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Tickets Available: 'Midsummer Night's Dream–The Rewired Musical' by Nancy Sasso-Janis

4/28/21 

 

FUSE THEATRE OF CT TAKES SHAKESPEARE'S ROMANTIC ROMP INTO THE DIGITAL WORLD WITH A MIDSUMMER NIGHT'S DREAM – THE REWIRED MUSICAL!


Virtual Shakespeare Featuring Original Songs and Digital Setting to Premiere May 21 through June 4

March 15, 2021 - FUSE Theatre of CT, an exciting new theatre company, is taking Shakespeare into the 21st century digital forest with A Midsummer Night's Dream – The Rewired Musical. Marrying the classic romantic comedy to a virtual setting with all-new songs, this reboot finds the Bard's young lovers, royalty and mischief-making fairies caught in the wilds of the worldwide web. This innovative virtual production debuts May 21, 2020 and runs through June 4, 2021. Streaming tickets go on sale April 15 (Tax Day!) with special pricing available for households, frontline and gig workers, and educators wishing to share the production with their students.

In A Midsummer Night's Dream – The Rewired Musical, the characters find themselves in the scariest place imaginable: the summer of 2020! A global pandemic has altered the way humans interact and social distancing forces young lovers to maintain their connection via high-tech devices. Teenage Hermia is embroiled in a love triangle between Twitch streamer Demetrius and studious Lysander, while lovelorn Helena takes to YouTube and Instagram to post songs and stories of her unrequited love. Trouble-making fairies begin hacking, catfishing and trolling the quartet while fairy royalty Titania and Oberon wage war on one another, causing global anarchy. Amidst all of this chaos, an intrepid community theatre troupe of essential workers tries to mount their humble Zoom play for the wedding of Theseus and Hippolyta. Remaining faithful to Shakespeare's timeless text, this reboot jumps the setting over 400 years and reminds us how the digital world can simultaneously pull us apart and bring us together.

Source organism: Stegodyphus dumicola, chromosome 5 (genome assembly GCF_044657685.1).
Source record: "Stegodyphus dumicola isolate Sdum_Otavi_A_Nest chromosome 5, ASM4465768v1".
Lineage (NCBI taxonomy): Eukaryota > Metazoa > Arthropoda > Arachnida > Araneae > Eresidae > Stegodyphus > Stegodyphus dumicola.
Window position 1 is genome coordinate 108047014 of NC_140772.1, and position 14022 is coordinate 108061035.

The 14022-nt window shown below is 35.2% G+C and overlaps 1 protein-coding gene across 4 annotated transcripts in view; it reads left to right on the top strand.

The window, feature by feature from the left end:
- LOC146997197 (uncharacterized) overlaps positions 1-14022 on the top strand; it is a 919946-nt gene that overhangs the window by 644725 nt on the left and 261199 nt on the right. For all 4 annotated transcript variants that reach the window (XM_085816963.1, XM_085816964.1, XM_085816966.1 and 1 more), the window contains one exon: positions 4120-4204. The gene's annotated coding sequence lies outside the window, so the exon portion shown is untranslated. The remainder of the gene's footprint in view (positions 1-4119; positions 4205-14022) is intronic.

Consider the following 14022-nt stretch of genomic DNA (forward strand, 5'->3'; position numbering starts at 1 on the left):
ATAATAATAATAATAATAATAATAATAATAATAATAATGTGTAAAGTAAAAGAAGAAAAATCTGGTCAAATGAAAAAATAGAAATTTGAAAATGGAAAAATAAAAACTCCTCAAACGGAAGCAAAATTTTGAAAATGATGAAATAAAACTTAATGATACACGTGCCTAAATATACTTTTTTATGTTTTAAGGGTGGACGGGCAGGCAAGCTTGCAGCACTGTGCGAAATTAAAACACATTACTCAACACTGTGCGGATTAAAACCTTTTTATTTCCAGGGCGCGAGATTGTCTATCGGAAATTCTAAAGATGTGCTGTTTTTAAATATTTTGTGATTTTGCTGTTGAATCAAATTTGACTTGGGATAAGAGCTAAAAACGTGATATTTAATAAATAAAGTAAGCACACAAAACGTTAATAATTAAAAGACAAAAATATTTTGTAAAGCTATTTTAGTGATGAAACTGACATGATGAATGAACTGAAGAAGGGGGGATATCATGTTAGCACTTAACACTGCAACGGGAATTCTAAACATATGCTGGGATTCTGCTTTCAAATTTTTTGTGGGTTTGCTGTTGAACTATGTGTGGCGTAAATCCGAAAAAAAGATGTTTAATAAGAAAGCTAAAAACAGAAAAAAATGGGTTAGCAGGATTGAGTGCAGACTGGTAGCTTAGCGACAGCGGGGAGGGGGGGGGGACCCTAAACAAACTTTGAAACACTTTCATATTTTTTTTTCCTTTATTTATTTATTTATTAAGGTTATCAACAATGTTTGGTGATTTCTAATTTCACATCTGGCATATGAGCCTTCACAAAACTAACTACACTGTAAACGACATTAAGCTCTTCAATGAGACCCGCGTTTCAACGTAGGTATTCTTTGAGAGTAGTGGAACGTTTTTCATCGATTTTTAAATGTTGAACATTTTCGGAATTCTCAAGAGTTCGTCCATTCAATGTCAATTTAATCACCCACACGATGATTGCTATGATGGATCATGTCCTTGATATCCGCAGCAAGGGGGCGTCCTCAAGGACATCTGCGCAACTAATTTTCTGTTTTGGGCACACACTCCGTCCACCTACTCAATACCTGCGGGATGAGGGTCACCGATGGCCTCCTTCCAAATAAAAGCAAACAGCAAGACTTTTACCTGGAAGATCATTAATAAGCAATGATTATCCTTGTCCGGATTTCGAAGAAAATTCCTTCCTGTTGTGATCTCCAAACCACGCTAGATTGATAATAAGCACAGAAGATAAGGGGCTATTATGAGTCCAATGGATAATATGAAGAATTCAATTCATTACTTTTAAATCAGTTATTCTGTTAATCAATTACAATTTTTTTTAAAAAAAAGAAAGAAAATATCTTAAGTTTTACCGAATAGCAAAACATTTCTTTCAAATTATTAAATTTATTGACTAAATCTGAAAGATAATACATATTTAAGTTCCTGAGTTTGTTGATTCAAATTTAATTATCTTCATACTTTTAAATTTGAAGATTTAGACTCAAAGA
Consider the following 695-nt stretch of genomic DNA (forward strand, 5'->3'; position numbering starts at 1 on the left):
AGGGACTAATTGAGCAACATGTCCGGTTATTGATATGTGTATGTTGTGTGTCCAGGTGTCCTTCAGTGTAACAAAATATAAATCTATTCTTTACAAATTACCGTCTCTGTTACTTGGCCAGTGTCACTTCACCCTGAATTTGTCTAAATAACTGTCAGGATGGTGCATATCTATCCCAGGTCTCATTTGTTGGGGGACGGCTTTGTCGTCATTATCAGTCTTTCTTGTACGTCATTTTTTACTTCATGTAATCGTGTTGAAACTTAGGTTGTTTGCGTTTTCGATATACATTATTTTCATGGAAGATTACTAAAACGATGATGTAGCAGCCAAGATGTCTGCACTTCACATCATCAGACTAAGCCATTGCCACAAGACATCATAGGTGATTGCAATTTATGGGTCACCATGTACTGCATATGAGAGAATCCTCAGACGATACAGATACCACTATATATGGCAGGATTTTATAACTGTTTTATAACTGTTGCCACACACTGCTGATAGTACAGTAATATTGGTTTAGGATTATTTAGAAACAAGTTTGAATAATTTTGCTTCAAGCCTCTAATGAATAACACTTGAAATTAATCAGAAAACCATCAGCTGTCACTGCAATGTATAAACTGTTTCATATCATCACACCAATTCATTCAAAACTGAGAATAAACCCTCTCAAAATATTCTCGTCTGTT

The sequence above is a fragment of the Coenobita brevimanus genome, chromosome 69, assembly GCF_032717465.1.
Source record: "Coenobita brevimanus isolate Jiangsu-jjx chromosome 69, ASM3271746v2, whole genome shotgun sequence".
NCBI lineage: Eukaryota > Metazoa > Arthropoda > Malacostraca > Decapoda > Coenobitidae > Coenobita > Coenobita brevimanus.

READ THE FULL ARTICLE HERE

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We are so grateful to The Middletown Press for sharing the good news about our show!  To read the full article, please visit
THIS LINK!